Monday, 5 October 2009

kona diary - day 7

I was surprised last night by the arrival of my mum and sister – I’d been expecting them a day later! Luckily they were travel weary and not much interested in going out to eat – though I am sure I could have managed another meal had they wished to, as we’d agreed!

It was nice to have them around today, as I have been feeling a bit low and in need of some conversation about something OTHER than triathlon! Its weird to sat that, from here, the absolute focal point of the sport that I have dedicated this whole year too, but I have found myself feeling very detatched from it all as the number of arrivals increases each day – all in their best kit, super excited and wanting to share their stories of qualification, injury, kit choice, nutrition plans and race aspirations. Of course, most of these people are simple enjoying a rare chance to immerse themselves in an environment dedicated to excellence in the sport which they are themselves passionate about. Not many have colleagues, partners, family with more than a passing interest – let alone any expertise- and some may not even belong to a club of like minded individuals to indulge in tri chatter with. Just look at the amount of chat that web based forums generate!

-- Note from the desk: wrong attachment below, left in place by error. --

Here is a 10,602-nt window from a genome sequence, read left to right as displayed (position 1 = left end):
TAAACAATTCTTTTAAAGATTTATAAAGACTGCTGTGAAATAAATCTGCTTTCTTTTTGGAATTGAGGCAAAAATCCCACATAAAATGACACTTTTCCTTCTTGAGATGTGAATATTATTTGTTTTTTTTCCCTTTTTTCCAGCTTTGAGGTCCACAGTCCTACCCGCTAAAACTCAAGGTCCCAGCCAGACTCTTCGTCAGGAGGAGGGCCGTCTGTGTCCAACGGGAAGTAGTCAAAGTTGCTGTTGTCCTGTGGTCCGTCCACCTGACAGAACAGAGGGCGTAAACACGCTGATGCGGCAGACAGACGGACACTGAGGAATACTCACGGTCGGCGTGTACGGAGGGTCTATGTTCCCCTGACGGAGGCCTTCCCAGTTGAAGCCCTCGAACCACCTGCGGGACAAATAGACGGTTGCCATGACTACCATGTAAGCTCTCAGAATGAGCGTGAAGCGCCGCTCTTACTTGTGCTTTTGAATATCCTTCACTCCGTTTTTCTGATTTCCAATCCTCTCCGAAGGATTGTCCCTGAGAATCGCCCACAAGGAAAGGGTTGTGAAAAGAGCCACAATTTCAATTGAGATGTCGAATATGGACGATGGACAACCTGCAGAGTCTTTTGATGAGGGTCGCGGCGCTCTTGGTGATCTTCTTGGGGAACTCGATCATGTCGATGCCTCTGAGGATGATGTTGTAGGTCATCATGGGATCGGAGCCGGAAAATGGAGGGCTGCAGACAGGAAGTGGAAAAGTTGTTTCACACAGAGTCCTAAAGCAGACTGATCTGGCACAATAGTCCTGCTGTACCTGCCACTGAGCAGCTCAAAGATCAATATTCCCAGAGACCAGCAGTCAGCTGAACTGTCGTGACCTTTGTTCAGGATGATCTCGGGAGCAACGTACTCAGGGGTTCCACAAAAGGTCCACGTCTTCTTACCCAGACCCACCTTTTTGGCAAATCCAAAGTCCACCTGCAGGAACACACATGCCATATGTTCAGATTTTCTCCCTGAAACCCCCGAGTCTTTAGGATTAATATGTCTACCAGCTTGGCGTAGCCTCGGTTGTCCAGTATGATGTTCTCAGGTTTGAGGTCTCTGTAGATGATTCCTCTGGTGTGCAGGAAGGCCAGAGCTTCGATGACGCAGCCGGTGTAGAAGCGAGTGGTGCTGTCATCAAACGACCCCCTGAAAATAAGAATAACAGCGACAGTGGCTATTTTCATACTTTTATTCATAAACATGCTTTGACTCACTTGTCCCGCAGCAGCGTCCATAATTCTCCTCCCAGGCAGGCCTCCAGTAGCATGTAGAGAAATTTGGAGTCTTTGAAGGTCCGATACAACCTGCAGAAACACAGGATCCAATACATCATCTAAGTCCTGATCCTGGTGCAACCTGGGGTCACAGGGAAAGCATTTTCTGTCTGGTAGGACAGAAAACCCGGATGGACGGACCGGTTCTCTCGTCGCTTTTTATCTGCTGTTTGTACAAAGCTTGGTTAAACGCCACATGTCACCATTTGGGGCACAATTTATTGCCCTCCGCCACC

So, im being a bit sour I suppose in my reluctance to embrace the spirit – it feels to me a bit like the fresher’s week at university did, where most of the people I met were fresh from schools and parents and just wanted to connect with others and share the excitement. The repeated conversations about what A levels they’d sat, grades, other unis they applied to, tales of school masters and other really not very interesting topics of conversation with total strangers. But this was necessary in order to find some of my closest and longest last friendships- people who i shared years of important experiences with, and without ongoing contact with them my life today would be far poorer. Ironman, or more specifically being at the world championships, also provides that commonality which makes it easy to talk and meet people who will potentially become good, and important friends. Or, as steven does, just enjoying the need to get into the groove a bit more, think a bit more about the race and find a better connection to how lucky I am to be here. As my sister said –you never know what might happen, and there’s no guarantee I’ll be back. So no matter how confident I feel about the upcoming race, how well or poorly it may go, just don’t take the experience for granted.

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